As I talked about Gaelic and Anglicized Irish names back in October of 2010, we're ready to move on to Welsh. The most important thing you need to know about what we know about Welsh names in the SCA is a name: Tangwystyl verch Morgant Glasvryn. Tangwystyl has been doing research on Welsh names since the 1980s. And if you go to the section on Welsh, Breton, and Brythonic Names at the Academy of Saint Gabriel Library (http://www.s-gabriel.org/names/pceltic.shtml), you'll discover that she's written more articles about the names of this area than every other writer combined. A few of her print articles are now considered outdated (even by her; especially by her), such as the articles appearing in A Welsh Miscellany, CA 66. It was published nearly 20 years ago, and should not be used as documentation. The reason is simple: it combines legendary early names with late period names, all written using 20th century spellings. This matters for two reasons. While we'll register an early Welsh name, we will not register it in spellings found only in the 20th century. In fact, we will not register names in spellings that aren't found in period from any language. Second, we require names to follow certain rules for temporal compatibility, so we need to know whether a name is used in the 6th century or the 16th century.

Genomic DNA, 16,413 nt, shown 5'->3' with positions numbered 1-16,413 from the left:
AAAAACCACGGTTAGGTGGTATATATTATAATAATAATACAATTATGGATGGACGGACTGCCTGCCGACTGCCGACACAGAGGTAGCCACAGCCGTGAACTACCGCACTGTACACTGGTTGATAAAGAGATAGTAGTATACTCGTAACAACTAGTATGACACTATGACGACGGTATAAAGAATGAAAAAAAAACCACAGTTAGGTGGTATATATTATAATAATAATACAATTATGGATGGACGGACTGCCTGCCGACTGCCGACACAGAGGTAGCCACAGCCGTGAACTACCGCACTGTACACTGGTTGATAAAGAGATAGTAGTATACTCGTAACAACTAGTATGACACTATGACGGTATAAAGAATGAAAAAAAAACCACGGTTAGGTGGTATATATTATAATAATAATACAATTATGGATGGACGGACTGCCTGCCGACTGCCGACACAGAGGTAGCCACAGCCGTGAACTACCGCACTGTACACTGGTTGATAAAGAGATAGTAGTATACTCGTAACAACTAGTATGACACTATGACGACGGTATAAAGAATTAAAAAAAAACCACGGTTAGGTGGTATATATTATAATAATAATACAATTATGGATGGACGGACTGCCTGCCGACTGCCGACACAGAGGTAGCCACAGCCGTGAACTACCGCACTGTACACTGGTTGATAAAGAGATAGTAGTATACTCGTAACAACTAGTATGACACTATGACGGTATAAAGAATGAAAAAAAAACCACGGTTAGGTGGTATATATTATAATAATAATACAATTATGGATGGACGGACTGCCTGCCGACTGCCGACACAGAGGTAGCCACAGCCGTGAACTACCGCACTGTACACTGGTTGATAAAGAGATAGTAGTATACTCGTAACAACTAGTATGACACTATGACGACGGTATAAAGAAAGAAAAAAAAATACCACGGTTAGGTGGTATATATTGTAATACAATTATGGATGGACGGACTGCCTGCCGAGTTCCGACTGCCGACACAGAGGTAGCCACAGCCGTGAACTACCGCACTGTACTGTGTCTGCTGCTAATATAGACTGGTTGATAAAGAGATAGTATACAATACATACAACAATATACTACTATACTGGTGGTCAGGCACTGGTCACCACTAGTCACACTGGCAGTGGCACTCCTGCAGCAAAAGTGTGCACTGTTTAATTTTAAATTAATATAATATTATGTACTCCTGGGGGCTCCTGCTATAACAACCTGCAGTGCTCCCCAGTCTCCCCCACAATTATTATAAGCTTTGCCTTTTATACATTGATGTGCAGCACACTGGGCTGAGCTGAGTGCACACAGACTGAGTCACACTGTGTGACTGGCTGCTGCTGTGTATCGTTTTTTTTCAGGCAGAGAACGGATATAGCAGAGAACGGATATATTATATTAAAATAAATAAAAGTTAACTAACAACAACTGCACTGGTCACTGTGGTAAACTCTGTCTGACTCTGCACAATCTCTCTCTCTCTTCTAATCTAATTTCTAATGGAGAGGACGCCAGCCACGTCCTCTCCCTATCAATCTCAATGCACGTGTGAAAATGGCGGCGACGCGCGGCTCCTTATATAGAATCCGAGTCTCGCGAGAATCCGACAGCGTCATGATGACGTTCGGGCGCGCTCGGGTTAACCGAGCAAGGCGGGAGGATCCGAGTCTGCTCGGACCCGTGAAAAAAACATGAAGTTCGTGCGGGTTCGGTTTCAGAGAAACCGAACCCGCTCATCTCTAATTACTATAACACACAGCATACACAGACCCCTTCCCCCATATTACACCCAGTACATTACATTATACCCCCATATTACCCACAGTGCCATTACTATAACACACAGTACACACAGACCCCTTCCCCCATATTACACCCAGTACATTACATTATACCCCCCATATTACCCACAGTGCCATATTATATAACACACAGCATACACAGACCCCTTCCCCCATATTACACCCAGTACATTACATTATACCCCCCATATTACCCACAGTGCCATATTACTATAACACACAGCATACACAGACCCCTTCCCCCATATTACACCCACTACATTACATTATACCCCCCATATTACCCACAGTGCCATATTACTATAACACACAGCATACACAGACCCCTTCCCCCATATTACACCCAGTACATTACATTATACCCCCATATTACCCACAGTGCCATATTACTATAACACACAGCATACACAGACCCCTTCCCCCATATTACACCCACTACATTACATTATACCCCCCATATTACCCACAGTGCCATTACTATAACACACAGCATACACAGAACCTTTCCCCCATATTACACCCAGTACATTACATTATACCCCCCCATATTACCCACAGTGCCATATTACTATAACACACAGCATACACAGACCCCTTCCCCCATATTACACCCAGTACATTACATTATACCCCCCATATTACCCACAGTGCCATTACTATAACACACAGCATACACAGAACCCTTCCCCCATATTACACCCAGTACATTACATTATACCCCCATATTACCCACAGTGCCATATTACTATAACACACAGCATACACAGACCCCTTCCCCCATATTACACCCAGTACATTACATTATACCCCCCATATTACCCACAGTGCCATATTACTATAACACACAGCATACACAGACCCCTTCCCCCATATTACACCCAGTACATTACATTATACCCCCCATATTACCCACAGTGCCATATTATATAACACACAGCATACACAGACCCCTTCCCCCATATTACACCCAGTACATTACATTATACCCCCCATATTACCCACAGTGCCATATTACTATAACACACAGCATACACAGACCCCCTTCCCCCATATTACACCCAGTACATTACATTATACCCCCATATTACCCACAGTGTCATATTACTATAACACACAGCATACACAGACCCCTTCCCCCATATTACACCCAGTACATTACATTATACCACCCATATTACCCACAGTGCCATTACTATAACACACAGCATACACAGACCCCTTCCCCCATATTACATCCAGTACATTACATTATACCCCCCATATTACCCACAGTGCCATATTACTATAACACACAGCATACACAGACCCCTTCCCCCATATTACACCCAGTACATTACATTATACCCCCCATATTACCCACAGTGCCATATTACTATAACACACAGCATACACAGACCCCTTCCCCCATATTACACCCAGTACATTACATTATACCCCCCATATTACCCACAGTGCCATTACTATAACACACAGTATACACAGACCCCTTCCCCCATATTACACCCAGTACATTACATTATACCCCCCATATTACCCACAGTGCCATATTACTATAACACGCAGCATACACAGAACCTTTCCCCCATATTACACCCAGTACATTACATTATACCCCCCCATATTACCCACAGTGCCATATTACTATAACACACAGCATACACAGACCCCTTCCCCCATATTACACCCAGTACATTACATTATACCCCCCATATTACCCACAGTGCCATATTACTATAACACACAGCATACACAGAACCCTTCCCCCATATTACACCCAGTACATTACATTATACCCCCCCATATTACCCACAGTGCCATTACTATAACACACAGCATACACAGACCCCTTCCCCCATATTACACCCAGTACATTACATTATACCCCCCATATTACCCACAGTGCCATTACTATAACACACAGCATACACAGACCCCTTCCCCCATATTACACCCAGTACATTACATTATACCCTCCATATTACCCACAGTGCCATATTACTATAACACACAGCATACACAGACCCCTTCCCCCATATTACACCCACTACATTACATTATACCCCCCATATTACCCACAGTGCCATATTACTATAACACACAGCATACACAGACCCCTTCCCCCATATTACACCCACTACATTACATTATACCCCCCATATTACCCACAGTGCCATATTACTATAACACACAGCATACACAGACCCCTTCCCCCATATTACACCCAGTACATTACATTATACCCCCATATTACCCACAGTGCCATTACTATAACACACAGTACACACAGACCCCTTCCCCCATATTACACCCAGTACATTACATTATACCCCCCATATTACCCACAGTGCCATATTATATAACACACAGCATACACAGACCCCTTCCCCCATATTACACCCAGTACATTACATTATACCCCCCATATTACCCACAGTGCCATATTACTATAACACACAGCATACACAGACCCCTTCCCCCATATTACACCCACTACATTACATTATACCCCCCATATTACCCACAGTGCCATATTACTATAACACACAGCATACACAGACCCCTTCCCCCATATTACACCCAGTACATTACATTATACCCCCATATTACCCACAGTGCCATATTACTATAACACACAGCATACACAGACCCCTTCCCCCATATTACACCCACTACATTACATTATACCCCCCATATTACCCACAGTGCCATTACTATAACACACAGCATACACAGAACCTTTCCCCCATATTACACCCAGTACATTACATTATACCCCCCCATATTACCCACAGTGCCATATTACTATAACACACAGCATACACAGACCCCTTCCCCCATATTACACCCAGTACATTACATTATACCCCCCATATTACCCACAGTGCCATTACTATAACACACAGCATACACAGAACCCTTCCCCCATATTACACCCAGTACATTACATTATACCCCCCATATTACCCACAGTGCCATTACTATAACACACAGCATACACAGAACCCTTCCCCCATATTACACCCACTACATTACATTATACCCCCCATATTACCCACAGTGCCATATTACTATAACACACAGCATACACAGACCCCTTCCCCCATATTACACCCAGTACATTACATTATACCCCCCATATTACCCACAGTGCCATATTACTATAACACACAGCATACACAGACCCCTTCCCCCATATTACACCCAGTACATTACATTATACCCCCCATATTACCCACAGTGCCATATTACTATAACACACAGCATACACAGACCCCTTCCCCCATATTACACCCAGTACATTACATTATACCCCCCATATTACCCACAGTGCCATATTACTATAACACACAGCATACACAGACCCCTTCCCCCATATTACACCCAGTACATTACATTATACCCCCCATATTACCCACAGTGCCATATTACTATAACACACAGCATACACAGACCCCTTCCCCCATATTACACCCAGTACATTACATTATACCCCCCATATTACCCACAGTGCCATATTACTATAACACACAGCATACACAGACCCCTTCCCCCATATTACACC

So, what do you need to know about Welsh, other than those articles? First, the biggest issue about Welsh is the issue of orthography, how names are written down. Modern Welsh spelling (keep thinking orthography, for us technical folks) is very different from medieval Welsh spellings; for most of the Middle Ages, dd and rh do not appear. Their sounds are represented in writing by d and r. By the sixteenth century, something like modern Welsh spelling is beginning to appear. So, names that appear today as Dafydd and Rhys appear in Welsh contexts during the Middle Ages as David (or Davyd) and Res (or Rys/Ris). It's only very close to 1600 that spellings like the modern ones become at all common. One good source to look at medieval Welsh spellings is "Welsh Prose: 1350-1425" (http://www.rhyddiaithganoloesol.caerdydd.ac.uk/en/). So if you want a name that looks like modern Welsh names, you need to aim for late period. Authenticity requests for the 13th century will create names that look very different than modern Welsh. Names that had fallen out of use by the 16th century (even if they were revived in modern times) often simply cannot be registered in their modern spellings.